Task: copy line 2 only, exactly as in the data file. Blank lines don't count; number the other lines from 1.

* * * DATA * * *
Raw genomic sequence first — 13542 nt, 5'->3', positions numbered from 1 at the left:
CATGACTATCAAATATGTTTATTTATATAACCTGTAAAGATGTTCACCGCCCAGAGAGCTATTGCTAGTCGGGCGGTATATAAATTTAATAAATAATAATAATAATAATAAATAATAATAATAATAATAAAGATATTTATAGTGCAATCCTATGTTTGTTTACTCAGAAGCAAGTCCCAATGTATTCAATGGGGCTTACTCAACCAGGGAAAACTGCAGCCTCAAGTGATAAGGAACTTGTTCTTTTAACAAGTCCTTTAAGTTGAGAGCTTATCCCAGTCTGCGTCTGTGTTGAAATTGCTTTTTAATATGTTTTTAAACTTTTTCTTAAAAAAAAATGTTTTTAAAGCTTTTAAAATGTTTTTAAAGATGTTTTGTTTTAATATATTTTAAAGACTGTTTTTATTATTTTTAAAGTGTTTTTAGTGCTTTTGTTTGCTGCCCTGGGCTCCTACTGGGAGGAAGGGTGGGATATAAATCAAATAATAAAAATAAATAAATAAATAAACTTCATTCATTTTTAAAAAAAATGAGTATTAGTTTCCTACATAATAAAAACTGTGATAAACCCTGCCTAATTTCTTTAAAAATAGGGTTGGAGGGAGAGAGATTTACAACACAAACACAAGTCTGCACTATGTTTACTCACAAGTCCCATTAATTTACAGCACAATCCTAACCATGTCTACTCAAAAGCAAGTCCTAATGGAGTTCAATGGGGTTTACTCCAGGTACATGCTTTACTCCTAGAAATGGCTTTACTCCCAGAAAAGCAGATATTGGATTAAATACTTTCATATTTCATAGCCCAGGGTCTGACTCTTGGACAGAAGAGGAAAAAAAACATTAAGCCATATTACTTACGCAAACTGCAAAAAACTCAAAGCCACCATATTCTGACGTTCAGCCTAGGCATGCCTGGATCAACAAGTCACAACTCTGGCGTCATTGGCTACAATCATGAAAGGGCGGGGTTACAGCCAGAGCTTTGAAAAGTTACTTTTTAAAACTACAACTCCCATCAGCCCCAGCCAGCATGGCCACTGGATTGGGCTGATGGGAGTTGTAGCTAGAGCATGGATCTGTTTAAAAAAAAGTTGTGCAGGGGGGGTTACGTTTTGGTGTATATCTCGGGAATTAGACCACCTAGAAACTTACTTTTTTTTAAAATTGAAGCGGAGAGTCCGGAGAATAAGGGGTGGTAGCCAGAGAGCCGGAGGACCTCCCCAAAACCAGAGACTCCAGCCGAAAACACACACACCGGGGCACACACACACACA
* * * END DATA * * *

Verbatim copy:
CATGACTATCAAATATGTTTATTTATATAACCTGTAAAGATGTTCACCGCCCAGAGAGCTATTGCTAGTCGGGCGGTATATAAATTTAATAAATAATAATAATAATAATAAATAATAATAATAATAATAAAGATATTTATAGTGCAATCCTATGTTTGTTTACTCAGAAGCAAGTCCCAATGTATTCAATGGGGCTTACTCAACCAGGGAAAACTGCAGCCTCAAGTGATAAGGAACTTGTTCTTTTAACAAGTCCTTTAAGTTGAGAGCTTATCCCAGTCTGCGTCTGTGTTGAAATTGCTTTTTAATATGTTTTTAAACTTTTTCTTAAAAAAAAATGTTTTTAAAGCTTTTAAAATGTTTTTAAAGATGTTTTGTTTTAATATATTTTAAAGACTGTTTTTATTATTTTTAAAGTGTTTTTAGTGCTTTTGTTTGCTGCCCTGGGCTCCTACTGGGAGGAAGGGTGGGATATAAATCAAATAATAAAAATAAATAAATAAATAAACTTCATTCATTTTTAAAAAAAATGAGTATTAGTTTCCTACATAATAAAAACTGTGATAAACCCTGCCTAATTTCTTTAAAAATAGGGTTGGAGGGAGAGAGATTTACAACACAAACACAAGTCTGCACTATGTTTACTCACAAGTCCCATTAATTTACAGCACAATCCTAACCATGTCTACTCAAAAGCAAGTCCTAATGGAGTTCAATGGGGTTTACTCCAGGTACATGCTTTACTCCTAGAAATGGCTTTACTCCCAGAAAAGCAGATATTGGATTAAATACTTTCATATTTCATAGCCCAGGGTCTGACTCTTGGACAGAAGAGGAAAAAAAACATTAAGCCATATTACTTACGCAAACTGCAAAAAACTCAAAGCCACCATATTCTGACGTTCAGCCTAGGCATGCCTGGATCAACAAGTCACAACTCTGGCGTCATTGGCTACAATCATGAAAGGGCGGGGTTACAGCCAGAGCTTTGAAAAGTTACTTTTTAAAACTACAACTCCCATCAGCCCCAGCCAGCATGGCCACTGGATTGGGCTGATGGGAGTTGTAGCTAGAGCATGGATCTGTTTAAAAAAAAGTTGTGCAGGGGGGGTTACGTTTTGGTGTATATCTCGGGAATTAGACCACCTAGAAACTTACTTTTTTTTAAAATTGAAGCGGAGAGTCCGGAGAATAAGGGGTGGTAGCCAGAGAGCCGGAGGACCTCCCCAAAACCAGAGACTCCAGCCGAAAACACACACACCGGGGCACACACACACACA